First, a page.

When World War I began, Fisher trained as a soldier but learned the U.S. Army would not allow him to draw his strip while enlisted. Instead, he enlisted in the Canadian Army, went to London and worked as a censor while still drawing his strip. Mutt and Jeff went to the front as well, though well behind the trenches. Collections of the strips were sold during World War I.

It was during this time that the News Herald signed up for the strip as a daily and full-page Sunday feature. The daily strip began on Aug. 9, 1918 and on Sunday, Aug. 11, the News Herald carried the strip in various forms until Feb. 29, 1932. Appropriately, that last strip was of Jeff on the run from Mrs. Mutt who had decided for his own good that he must marry her niece Clara, who was her carbon copy.

Fisher’s personal life during this time saw two disastrous marriages even as he was becoming a millionaire. He loved thoroughbred racehorses and raised them on a farm in Lexington, Kentucky. One filly, Nellie Morse, won the Preakness Stakes in 1924. And, Mr. Mutt placed second in the Belmont Stakes the same year.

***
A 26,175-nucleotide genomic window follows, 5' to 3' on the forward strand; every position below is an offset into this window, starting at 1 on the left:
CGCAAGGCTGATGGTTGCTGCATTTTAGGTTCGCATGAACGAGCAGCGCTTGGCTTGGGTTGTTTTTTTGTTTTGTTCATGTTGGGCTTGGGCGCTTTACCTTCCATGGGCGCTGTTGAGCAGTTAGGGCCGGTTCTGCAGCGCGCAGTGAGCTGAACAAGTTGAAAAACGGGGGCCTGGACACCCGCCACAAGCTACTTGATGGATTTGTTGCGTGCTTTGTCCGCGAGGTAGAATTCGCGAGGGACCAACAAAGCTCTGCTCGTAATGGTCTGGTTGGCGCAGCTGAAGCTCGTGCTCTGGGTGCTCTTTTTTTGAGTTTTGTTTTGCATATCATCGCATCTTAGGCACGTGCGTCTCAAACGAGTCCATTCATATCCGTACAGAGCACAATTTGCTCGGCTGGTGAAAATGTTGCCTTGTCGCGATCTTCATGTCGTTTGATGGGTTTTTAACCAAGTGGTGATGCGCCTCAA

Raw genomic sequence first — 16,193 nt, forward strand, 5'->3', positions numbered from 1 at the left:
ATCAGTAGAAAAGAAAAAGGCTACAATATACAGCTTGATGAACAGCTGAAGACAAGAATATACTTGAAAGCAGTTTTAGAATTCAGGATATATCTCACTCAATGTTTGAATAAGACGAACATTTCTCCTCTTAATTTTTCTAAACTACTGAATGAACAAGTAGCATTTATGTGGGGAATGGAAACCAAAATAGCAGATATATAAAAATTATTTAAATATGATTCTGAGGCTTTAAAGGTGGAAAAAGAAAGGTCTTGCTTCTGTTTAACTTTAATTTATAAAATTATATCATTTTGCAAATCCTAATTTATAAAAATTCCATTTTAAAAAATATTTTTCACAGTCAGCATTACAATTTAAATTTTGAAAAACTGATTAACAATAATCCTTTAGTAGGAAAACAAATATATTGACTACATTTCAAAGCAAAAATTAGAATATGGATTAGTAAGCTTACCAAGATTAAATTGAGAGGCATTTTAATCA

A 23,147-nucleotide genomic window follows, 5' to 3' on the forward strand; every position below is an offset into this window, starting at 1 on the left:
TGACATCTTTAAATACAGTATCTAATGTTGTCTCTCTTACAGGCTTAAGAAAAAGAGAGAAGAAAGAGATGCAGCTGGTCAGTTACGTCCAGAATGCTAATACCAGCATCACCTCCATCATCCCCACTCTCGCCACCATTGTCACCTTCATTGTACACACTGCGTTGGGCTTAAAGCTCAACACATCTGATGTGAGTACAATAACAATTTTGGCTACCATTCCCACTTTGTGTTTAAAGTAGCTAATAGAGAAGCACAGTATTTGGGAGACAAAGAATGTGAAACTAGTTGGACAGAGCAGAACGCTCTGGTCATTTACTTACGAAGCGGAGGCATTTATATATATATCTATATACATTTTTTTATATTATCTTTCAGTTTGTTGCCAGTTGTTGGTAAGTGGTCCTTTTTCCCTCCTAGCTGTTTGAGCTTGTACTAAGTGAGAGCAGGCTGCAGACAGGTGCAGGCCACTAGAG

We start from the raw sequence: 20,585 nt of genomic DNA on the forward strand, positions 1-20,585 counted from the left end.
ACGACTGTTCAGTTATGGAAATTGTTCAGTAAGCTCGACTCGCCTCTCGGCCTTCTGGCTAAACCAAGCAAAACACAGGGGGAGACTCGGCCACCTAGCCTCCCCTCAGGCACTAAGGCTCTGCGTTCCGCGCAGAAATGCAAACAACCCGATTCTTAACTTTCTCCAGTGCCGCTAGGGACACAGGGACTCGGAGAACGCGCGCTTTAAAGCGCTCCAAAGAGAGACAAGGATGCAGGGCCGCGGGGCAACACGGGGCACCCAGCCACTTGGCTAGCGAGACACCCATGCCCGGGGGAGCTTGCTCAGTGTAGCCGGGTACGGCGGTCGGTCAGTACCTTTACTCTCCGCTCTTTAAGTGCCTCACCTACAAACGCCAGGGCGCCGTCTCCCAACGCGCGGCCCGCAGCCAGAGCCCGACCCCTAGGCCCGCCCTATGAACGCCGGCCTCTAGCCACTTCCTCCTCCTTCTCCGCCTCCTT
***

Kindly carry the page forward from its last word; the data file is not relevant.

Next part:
Life as a millionaire didn’t allow much time for the daily grind of drawing the strip. He contracted out the labor to several artists. The final and enduring artist was Al Smith. He started drawing the strip in 1932 under Fisher’s supervision. Often considered a better artist than Fisher, Smith drew the strip though without any credit. In the 1930s comic books became yet another branch of Fisher’s enterprises. The business marched on as Smith drew the strip and Fisher collected the income.

Fisher died of cancer in 1954. Smith took charge of the strip under his own name. He continued drawing until 1980. The strip’s last two years were drawn by George Breisacher.

Over 75 years, Mutt and Jeff had become comedic icons. They were a template for movie and TV duos as Laurel and Hardy, Abbott and Costello, Jack Lemmon and Walter Matthau, David Spade and Chris Farley, among others. Despite having been gone from the pages of newspapers for 40 years, Stephen Becker, a historian of comic art, noted “Mutt and Jeff are of course a part of the American mythology.”

Bill Caldwell is the retired librarian at The Joplin Globe. If you have a question you’d like him to research, send an email to wcaldwell@joplinglobe.com or leave a message at 417-627-7261.